In reality, the system is composed of 16 agencies whose existence is verifiable and another six that are thought to act in total secrecy. Most Americans know about the Central Intelligence Agency, but it iis among the smallest, least well-funded of the group, which is mostly under the Pentagon command with a total annual budget of nearly $50 billion. The fact that the State, Treasury and Energy departments also have covert operations will come as a surprise to many Americans. Asking people on Main Street to define the functions of the National Security Agency, the National Reconnaissance Office or the National Geospatial-Intelligence Agency is sure to invite blank stares.

    America's covert machinery, easily the largest in world history, reaches every corner of the globe, gathering, hiding, publishing or distorting information to suit its own purposes. On its payroll are politicians and artists, scions of noble families and common gangsters, visionaries, crackpots, assassins and healers the world over.

    It would not be surprising at all if WikiLeaks were being used by this intelligence network to do its bidding, knowingly or otherwise. Surely this would explain the almost comical spectacle of WikiLeaks "releasing" tons of potentially damaging information while America's entire intelligence community merely whimpers like a whipped dog— as if the U.S. were not capable of moving the website out of civilian reach and erasing it from existence as easily as it introduced the Stuxnet virus to the computers of an Iranian nuclear plant. (Overshadowed by the WikiLeaks's non-news was the Monday morning bombing in Tehran that killed one Iranian nuclear scientist and injured another.)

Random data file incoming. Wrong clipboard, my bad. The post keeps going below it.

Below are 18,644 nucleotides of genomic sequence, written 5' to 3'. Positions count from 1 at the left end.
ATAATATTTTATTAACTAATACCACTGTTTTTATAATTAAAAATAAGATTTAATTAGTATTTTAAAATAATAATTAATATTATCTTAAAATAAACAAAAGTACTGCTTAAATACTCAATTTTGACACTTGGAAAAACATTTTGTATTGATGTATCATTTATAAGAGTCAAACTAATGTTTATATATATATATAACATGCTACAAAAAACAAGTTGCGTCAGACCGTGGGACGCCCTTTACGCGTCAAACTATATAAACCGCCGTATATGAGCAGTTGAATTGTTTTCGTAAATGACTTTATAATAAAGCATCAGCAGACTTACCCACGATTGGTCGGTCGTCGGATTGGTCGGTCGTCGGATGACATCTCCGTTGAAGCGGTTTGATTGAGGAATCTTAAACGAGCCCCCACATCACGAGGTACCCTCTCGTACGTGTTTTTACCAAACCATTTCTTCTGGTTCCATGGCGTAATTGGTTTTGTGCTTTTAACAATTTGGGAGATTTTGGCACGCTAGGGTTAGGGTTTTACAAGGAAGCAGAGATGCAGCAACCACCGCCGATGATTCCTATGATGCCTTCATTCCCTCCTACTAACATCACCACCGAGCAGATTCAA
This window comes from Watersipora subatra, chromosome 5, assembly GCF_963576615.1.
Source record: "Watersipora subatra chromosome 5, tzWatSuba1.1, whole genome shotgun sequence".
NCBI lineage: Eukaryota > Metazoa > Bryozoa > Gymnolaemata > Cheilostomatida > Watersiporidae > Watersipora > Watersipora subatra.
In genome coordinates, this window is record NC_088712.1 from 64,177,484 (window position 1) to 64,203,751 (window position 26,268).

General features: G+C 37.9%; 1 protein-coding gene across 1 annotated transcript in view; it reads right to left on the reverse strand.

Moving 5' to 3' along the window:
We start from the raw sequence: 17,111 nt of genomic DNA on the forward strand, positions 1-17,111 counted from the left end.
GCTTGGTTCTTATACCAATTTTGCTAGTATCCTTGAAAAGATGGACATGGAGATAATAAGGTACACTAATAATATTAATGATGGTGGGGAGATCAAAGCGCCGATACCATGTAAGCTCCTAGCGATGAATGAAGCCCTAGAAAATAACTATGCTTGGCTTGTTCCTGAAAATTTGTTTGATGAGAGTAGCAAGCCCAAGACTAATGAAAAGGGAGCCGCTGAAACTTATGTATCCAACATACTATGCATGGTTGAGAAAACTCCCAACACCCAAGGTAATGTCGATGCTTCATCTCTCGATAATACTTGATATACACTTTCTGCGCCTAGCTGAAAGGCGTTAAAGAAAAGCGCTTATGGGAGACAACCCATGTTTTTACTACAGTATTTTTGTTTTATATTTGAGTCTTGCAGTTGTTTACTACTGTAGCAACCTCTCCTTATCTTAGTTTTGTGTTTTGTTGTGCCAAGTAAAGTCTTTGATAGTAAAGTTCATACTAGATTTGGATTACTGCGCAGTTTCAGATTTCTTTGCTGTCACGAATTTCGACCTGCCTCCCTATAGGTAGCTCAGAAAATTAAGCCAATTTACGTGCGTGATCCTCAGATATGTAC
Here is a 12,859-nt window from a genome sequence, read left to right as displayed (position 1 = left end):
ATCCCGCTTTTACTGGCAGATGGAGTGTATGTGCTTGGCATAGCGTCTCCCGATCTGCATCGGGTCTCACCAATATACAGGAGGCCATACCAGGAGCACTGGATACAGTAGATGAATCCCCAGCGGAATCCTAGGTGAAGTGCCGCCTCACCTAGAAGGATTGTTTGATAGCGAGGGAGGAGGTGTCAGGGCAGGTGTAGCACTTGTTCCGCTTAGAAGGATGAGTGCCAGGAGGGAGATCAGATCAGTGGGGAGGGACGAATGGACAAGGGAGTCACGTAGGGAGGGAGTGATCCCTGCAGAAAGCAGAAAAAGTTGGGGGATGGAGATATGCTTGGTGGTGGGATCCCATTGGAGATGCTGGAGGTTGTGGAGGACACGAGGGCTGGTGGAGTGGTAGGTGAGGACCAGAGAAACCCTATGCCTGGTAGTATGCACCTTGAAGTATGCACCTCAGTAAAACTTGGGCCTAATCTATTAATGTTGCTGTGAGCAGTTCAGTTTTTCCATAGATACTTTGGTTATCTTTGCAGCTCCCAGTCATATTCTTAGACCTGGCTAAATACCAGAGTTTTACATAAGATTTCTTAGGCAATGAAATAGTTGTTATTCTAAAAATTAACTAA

Secretary of State Hillary Clinton must be trying hard to keep a straight face as she "apologizes" for or otherwise "explains" the words of the bad boys and girls of American diplomacy. Equally constrained must be Attorney General Eric Holder, who speaks of an "active and ongoing criminal investigation" of WikiLeaks. Sorely missing is a voice sufficiently powerful within the government or major media to question this global spectacle, which doesn't pass the smell test on many levels.